Category 1 Hurricane Elsa roars across Caribbean; Florida in path early next week – USA TODAY

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Elsa strengthened into the first hurricane of the 2021 Atlantic storm season on Friday as it battered the eastern Caribbean, where officials closed schools, businesses and airports.

The storm is forecast to impact Florida early next week and officials are urging residents there to make preparations.

Florida Gov. Ron DeSantis on Friday said he is putting together a potential emergency order as Elsa approaches, adding that id South Florida could see tropical-storm-force winds as soon as Sunday night. 

Sustained winds were near 85 mph, making the storm a Category 1 hurricane, according to the 5 p.m. advisory from the National Hurricane Center. Hurricane Elsa was located 505 miles southeast of Santo Domingo, Dominican Republic, and moving west at 30 mph.

Elsa became the earliest E storm on record, beating out Edouard, which formed July 6, 2020. Elsa is the fifth named storm of the season in the Atlantic.

The storm is the first hurricane to hit Barbados in more than 60 years.

“This is the earliest in the season we have ever seen a hurricane hit the region around Barbados and for a hurricane to roll across the Caribbean this early is also unprecedented,” AccuWeather meteorologist Bernie Rayno said.

The first hurricane of the Atlantic season typically forms around Aug. 10, University of Georgia meteorologist Marshall Shepherd wrote in Forbes. We usually do not see the E storm, the fifth of the season, “E” (5th) storm of the season until around Aug. 31, he said.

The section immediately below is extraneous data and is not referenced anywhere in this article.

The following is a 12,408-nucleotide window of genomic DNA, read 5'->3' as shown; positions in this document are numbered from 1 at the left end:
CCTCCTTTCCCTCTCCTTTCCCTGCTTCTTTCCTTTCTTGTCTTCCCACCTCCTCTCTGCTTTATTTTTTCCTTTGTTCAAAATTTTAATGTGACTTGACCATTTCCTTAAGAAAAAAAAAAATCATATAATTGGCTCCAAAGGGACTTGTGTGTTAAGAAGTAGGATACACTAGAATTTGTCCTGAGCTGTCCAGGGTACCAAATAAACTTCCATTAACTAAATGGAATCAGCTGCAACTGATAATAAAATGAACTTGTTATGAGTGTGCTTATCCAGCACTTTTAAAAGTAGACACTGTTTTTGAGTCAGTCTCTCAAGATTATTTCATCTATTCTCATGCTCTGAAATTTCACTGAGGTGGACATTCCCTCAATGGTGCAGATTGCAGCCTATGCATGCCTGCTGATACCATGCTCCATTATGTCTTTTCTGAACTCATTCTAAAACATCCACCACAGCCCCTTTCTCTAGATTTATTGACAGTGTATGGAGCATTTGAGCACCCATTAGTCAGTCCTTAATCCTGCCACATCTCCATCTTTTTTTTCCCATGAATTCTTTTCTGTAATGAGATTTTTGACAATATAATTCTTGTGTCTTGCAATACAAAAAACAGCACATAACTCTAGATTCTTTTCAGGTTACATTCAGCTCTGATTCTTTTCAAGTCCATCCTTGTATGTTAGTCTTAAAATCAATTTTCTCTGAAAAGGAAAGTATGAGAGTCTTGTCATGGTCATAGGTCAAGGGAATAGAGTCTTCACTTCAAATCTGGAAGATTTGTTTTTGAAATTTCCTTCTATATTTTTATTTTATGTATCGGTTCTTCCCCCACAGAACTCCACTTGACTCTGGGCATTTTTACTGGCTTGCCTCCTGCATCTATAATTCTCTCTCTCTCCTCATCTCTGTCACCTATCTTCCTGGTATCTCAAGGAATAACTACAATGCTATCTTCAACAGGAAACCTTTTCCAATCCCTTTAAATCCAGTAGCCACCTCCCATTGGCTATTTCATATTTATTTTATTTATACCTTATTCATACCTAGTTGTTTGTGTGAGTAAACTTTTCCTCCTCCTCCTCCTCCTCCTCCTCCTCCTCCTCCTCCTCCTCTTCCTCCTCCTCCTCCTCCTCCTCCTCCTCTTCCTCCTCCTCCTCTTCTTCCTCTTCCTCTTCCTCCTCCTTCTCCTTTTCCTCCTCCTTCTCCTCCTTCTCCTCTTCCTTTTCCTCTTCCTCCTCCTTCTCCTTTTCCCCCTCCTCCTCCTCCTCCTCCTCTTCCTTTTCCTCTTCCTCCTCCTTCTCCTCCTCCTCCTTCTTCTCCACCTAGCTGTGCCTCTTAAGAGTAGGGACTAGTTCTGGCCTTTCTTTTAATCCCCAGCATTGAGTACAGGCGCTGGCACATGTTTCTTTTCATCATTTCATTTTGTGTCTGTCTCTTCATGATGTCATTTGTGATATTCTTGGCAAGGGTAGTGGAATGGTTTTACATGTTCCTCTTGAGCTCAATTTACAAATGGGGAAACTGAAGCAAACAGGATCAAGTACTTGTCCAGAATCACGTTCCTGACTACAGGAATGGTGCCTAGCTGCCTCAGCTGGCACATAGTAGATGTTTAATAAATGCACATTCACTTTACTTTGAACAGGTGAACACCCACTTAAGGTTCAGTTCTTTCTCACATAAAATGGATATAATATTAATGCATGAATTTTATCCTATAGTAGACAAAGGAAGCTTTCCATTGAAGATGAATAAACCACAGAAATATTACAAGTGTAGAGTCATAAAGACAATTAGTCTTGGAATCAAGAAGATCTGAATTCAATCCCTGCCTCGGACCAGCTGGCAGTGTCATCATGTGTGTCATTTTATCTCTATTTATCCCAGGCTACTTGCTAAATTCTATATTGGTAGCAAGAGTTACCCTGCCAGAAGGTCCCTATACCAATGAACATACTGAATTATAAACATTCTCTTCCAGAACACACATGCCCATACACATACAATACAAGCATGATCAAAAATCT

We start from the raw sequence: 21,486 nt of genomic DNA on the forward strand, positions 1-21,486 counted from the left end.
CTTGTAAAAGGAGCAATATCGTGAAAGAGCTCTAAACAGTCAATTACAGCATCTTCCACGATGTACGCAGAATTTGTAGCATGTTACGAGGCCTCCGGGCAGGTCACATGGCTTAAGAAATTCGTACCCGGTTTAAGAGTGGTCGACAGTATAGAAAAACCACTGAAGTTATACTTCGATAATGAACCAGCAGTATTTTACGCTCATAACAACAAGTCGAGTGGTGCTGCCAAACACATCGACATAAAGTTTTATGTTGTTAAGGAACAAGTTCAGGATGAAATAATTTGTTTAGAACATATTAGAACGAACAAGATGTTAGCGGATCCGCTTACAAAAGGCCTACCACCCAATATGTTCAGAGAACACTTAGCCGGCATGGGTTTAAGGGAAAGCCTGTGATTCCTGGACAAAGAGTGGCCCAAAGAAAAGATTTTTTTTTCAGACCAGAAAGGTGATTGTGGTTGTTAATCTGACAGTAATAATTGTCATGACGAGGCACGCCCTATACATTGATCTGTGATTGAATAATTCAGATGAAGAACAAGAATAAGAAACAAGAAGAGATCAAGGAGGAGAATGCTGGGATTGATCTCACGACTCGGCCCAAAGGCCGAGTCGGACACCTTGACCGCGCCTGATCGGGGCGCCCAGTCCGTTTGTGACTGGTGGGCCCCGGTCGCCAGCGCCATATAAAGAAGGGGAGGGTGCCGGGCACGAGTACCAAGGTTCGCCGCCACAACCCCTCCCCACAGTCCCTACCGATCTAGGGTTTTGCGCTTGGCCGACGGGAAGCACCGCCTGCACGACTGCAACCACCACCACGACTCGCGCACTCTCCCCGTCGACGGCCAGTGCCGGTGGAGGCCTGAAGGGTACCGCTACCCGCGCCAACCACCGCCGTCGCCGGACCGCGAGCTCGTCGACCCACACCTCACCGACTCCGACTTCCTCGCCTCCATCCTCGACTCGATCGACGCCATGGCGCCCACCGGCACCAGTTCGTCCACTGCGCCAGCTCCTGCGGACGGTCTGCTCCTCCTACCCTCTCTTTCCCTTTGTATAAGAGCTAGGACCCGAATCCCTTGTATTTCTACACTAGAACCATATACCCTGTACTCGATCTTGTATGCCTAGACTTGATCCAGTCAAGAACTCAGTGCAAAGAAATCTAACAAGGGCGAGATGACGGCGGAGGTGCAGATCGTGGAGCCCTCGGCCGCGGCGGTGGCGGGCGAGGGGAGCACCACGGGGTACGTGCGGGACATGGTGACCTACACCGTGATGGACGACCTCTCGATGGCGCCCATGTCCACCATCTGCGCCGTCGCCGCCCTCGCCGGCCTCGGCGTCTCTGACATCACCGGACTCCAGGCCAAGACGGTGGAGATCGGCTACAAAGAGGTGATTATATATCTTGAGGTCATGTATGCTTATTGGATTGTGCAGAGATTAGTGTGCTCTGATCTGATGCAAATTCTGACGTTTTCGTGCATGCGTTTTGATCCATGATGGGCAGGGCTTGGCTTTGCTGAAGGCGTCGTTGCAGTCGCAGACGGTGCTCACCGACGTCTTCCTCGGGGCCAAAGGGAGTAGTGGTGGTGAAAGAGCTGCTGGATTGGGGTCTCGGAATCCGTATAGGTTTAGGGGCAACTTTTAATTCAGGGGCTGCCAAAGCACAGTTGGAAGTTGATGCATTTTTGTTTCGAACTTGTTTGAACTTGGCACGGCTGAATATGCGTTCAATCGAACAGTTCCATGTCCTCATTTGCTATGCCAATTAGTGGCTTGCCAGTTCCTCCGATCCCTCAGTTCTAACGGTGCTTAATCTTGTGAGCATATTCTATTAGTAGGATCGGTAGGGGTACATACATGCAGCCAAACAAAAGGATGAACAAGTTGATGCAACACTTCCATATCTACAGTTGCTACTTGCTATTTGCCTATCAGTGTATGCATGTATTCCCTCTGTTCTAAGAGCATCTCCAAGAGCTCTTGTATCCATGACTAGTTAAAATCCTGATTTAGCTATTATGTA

The Florida Public Radio Emergency Network said Elsa could turn north and weaken after strengthening into a hurricane.

Even though a track into the eastern Gulf is most likely, Elsa could potentially track northward over the Florida Peninsula – or even just to the east of the Sunshine State, according to AccuWeather forecasters.

Previously: Tropical Storm Elsa forms east of the Caribbean

There is a risk of storm surge, wind and rainfall impacts to the Florida Keys and portions of Florida early next week, the Hurricane Center said.

Weather conditions could begin to deteriorate in the Florida Keys and southern Florida as soon as Monday night, AccuWeather said. At this early stage, there is the likelihood of flooding rainfall, damaging winds and power outages over the Florida Peninsula with perhaps the worst conditions along the Gulf Coast side.

“Impacts to the contiguous United States would begin Monday night at the earliest after the system passes through the Caribbean. Residents from the central Gulf Coast, across Florida and to the Carolina coast should monitor the progress of Elsa,” said AccuWeather senior meteorologist Adam Douty.

The forecast uncertainty remains larger than usual because of Elsa’s potential interaction with the Greater Antilles over the weekend.

AccuWeather predicts 15 inches of rain in Cuba and Florida from late in the weekend into early next week. Where the heaviest rain pours down will depend on the exact track of Elsa, but significant rain can occur well away from the center of the storm.

Hurricane warnings were issued for portions of the Dominican Republic and Haiti as well as all of Jamaica as Elsa approached, while a hurricane watch was issued for most of eastern Cuba.  

A hurricane warning means that hurricane conditions are expected somewhere within the warning area, the Hurricane Center said, and that “preparations to protect life and 

property should be rushed to completion.”

Officials in St. Vincent and the Grenadines closed schools, businesses and an international airport on Friday. Heavy rains and winds lashed Barbados, which imposed similar closures late Thursday.

Hurricane Elsa is expected to produce rainfall totals of 3 to 6 inches with maximum amounts of 10 inches Friday across the Windward and southern Leeward Islands, including Barbados.

This rain may lead to isolated flash flooding and mudslides. Over Puerto Rico, rainfall of 1 to 3 inches with localized amounts of 5 inches is expected late today into Saturday. This rain may lead to isolated flash flooding and minor river flooding, along with the potential for mudslides.

Spaghetti models for Hurricane Elsa

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Contributing: Rick Neale, USA TODAY Network; N’dea Yancey-Bragg, USA TODAY; The Associated Press